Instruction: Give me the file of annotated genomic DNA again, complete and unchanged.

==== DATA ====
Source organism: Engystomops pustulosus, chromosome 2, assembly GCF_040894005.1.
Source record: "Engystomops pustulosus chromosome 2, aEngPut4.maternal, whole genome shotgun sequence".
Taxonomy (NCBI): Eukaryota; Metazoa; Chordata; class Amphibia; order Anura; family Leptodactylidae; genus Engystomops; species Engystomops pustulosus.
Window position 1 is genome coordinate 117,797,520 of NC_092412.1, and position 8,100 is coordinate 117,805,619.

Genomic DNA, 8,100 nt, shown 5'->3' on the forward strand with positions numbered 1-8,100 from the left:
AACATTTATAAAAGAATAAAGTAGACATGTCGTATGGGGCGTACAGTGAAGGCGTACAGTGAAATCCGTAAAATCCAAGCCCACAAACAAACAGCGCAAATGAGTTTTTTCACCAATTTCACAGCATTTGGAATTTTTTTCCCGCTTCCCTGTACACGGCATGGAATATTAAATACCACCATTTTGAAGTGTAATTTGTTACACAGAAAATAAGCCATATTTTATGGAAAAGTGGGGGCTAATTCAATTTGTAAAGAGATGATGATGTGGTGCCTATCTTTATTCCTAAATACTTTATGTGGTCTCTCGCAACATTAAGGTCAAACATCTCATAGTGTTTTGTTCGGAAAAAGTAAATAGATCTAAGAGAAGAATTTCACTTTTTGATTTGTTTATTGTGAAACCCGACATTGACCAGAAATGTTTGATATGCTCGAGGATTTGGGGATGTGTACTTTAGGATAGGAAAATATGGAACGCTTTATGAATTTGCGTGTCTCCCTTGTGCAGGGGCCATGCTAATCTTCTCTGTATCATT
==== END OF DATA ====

Source organism: Engystomops pustulosus, chromosome 2, assembly GCF_040894005.1.
Source record: "Engystomops pustulosus chromosome 2, aEngPut4.maternal, whole genome shotgun sequence".
Taxonomy (NCBI): Eukaryota; Metazoa; Chordata; class Amphibia; order Anura; family Leptodactylidae; genus Engystomops; species Engystomops pustulosus.
Window position 1 is genome coordinate 117,797,520 of NC_092412.1, and position 8,100 is coordinate 117,805,619.

Genomic DNA, 8,100 nt, shown 5'->3' on the forward strand with positions numbered 1-8,100 from the left:
AACATTTATAAAAGAATAAAGTAGACATGTCGTATGGGGCGTACAGTGAAGGCGTACAGTGAAATCCGTAAAATCCAAGCCCACAAACAAACAGCGCAAATGAGTTTTTTCACCAATTTCACAGCATTTGGAATTTTTTTCCCGCTTCCCTGTACACGGCATGGAATATTAAATACCACCATTTTGAAGTGTAATTTGTTACACAGAAAATAAGCCATATTTTATGGAAAAGTGGGGGCTAATTCAATTTGTAAAGAGATGATGATGTGGTGCCTATCTTTATTCCTAAATACTTTATGTGGTCTCTCGCAACATTAAGGTCAAACATCTCATAGTGTTTTGTTCGGAAAAAGTAAATAGATCTAAGAGAAGAATTTCACTTTTTGATTTGTTTATTGTGAAACCCGACATTGACCAGAAATGTTTGATATGCTCGAGGATTTGGGGATGTGTACTTTAGGATAGGAAAATATGGAACGCTTTATGAATTTGCGTGTCTCCCTTGTGCAGGGGCCATGCTAATCTTCTCTGTATCATT